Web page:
On Jan. 27, Gov. Gavin Newsom and the leaders of California’s college and university systems with Josh Fryday, head of California Volunteers, launched a new college service program called #CaliforniansForAll College Corps.
“If you step up to serve your community, we’ll help you pay for college,” said Fryday.
“California is a world leader in both higher education and service,” said Newsom. “The #CaliforniansForAll College Corps advances these priorities by connecting Californians of different backgrounds with enriching service opportunities throughout the state while making college more affordable for our state’s future leaders.”
#CaliforniansForAll College Corps will provide up to 6,500 college students over two academic years with service opportunities in areas such as climate action, K-12 education, and COVID-19 recovery.
Students who complete a year of service will receive $10,000. This program creates state-funded opportunities for AB 540 eligible Dreamers.
The 45 campuses were chosen to participate via a competitive application process. They include UC Berkeley, San Jose State, and Vanguard University. A full list is posted at www.californiavolunteers.ca.gov/californiansforall-college-corps/#colleges
Nearly four million Californians owe $147 billion in student debt with Black and Latino Californians facing the highest rates of default and delinquency.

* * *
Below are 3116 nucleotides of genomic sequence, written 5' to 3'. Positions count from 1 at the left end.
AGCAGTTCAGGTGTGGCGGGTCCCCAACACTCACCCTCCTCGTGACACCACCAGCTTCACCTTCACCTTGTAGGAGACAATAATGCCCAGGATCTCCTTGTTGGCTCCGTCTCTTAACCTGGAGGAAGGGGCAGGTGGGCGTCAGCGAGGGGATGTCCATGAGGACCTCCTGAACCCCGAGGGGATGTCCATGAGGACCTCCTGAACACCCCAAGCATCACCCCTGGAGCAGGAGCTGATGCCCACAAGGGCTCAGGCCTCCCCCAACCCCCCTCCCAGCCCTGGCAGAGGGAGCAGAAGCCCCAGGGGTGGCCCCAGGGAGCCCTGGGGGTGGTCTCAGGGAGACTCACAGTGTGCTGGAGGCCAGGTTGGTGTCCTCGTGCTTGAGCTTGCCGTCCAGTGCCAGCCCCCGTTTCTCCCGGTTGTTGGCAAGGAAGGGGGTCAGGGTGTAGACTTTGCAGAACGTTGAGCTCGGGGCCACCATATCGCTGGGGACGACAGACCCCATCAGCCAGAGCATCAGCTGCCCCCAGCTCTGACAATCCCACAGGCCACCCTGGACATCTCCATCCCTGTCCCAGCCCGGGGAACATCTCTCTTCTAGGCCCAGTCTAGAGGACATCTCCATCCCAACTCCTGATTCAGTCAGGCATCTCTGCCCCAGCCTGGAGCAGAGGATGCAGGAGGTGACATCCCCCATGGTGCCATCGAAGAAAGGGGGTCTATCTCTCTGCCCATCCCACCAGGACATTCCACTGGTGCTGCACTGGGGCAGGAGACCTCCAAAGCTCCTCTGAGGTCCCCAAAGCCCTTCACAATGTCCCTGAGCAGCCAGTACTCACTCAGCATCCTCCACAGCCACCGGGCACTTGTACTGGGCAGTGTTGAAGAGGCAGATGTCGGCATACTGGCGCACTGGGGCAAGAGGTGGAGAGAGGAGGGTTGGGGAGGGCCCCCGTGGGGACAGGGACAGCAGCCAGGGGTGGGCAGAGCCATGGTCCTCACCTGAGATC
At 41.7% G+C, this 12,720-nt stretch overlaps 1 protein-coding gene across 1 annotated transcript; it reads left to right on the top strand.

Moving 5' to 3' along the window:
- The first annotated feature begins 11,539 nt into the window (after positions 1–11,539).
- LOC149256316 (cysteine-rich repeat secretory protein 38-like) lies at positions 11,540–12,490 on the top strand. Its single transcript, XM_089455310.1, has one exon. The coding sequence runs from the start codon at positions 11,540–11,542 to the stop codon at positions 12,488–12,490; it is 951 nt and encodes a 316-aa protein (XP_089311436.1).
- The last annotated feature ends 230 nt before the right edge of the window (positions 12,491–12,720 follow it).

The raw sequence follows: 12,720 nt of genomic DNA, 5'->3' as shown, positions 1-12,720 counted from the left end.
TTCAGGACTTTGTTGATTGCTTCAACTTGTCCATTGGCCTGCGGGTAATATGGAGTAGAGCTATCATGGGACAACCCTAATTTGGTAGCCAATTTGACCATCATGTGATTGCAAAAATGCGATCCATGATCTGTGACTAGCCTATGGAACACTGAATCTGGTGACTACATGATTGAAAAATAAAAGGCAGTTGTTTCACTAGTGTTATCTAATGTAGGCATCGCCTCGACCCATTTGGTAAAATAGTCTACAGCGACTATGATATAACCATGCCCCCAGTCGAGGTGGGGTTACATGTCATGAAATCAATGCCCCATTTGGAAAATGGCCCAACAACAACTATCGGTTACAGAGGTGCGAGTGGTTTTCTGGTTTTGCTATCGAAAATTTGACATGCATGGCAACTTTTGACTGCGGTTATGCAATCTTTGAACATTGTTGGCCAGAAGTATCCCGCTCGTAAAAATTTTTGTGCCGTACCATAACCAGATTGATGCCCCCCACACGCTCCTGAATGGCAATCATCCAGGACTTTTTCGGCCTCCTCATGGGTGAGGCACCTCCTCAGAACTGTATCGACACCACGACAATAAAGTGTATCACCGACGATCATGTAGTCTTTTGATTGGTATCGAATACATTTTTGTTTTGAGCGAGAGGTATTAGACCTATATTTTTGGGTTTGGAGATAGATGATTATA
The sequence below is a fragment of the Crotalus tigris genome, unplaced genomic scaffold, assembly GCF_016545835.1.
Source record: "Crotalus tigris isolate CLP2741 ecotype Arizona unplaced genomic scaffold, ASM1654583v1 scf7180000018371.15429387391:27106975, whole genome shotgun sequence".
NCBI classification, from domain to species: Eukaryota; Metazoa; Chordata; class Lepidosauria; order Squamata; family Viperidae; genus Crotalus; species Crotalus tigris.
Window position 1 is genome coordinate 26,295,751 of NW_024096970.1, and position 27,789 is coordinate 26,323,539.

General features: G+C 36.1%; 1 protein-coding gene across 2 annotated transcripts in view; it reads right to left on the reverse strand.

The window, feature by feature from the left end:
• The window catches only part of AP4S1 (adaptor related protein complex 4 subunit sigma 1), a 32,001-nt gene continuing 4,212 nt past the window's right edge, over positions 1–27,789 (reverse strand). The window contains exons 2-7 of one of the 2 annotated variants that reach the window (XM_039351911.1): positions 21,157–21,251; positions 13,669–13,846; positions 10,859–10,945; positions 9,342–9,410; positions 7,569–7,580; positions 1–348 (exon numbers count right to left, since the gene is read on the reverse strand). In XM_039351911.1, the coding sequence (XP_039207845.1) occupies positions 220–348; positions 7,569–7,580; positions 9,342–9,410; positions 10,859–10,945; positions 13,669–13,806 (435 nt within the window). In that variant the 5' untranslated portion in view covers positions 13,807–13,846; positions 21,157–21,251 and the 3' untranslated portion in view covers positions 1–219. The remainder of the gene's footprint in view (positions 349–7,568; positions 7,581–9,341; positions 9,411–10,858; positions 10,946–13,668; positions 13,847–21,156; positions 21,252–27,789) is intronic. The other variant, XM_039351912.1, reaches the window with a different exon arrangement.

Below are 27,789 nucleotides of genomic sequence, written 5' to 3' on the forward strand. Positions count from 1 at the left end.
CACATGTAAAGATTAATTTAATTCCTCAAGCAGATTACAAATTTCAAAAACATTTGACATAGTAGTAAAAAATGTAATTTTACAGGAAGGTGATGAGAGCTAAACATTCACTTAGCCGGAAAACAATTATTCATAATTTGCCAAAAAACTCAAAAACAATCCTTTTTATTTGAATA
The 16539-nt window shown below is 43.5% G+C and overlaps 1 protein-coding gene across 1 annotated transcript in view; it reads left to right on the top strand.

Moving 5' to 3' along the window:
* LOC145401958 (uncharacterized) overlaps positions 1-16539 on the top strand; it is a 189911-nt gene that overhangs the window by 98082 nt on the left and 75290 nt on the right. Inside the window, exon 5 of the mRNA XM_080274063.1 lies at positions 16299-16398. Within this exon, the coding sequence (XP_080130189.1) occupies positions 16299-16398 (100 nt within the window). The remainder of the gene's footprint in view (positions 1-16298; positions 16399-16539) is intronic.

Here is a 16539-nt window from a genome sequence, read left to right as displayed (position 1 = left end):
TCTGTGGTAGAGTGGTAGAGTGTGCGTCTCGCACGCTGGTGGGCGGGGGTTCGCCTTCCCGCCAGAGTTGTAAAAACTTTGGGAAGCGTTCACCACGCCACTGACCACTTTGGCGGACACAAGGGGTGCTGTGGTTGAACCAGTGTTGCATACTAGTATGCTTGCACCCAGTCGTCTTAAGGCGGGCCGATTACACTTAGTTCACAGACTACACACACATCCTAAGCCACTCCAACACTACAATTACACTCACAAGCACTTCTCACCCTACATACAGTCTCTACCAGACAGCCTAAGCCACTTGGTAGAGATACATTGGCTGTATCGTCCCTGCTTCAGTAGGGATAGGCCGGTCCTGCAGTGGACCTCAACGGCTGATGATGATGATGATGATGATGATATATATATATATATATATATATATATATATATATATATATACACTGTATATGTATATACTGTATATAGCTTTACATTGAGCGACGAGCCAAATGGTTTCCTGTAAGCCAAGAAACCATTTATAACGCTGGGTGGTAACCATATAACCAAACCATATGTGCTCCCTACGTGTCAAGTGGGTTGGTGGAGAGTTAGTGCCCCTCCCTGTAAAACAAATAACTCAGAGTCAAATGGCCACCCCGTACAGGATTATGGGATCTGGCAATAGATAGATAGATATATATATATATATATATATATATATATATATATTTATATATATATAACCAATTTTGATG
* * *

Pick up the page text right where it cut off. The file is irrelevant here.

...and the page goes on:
Newsom prioritized the #CaliforniansForAll College Corps to relieve the debt burden on recent graduates while moving the state forward with service-focused careers.
“The University of California is pleased to partner with Gov. Newsom on this innovative program, which will help thousands of students pay for college while they give back to their communities,” said University of California President Michael V. Drake. “Providing more pathways to a debt-free degree while empowering students to pursue service-oriented career paths is a reflection of our shared commitment to access, affordability, and public service.”
California State University Chancellor Joseph I. Castro said, “The California State University students who participated in the pilot program over the past year took their world-class CSU education and translated that into on-the-ground tutoring and mentoring in their communities.”
California Community Colleges Chancellor Eloy Ortiz Oakley said he was heartened to see the governor’s initiative recognizes the value of investing in community college students, who have tremendous gifts to offer.”
In the pilot, community college students were deployed to feed those who rely on food banks, Oakley said.
Association of Independent Colleges and Universities President Kristen Soares said California’s private non-profit colleges and universities prioritized student aid as costs soared nationwide.
“We are proud to have participated in the pilot program over the past year and are honored to continue,” she said.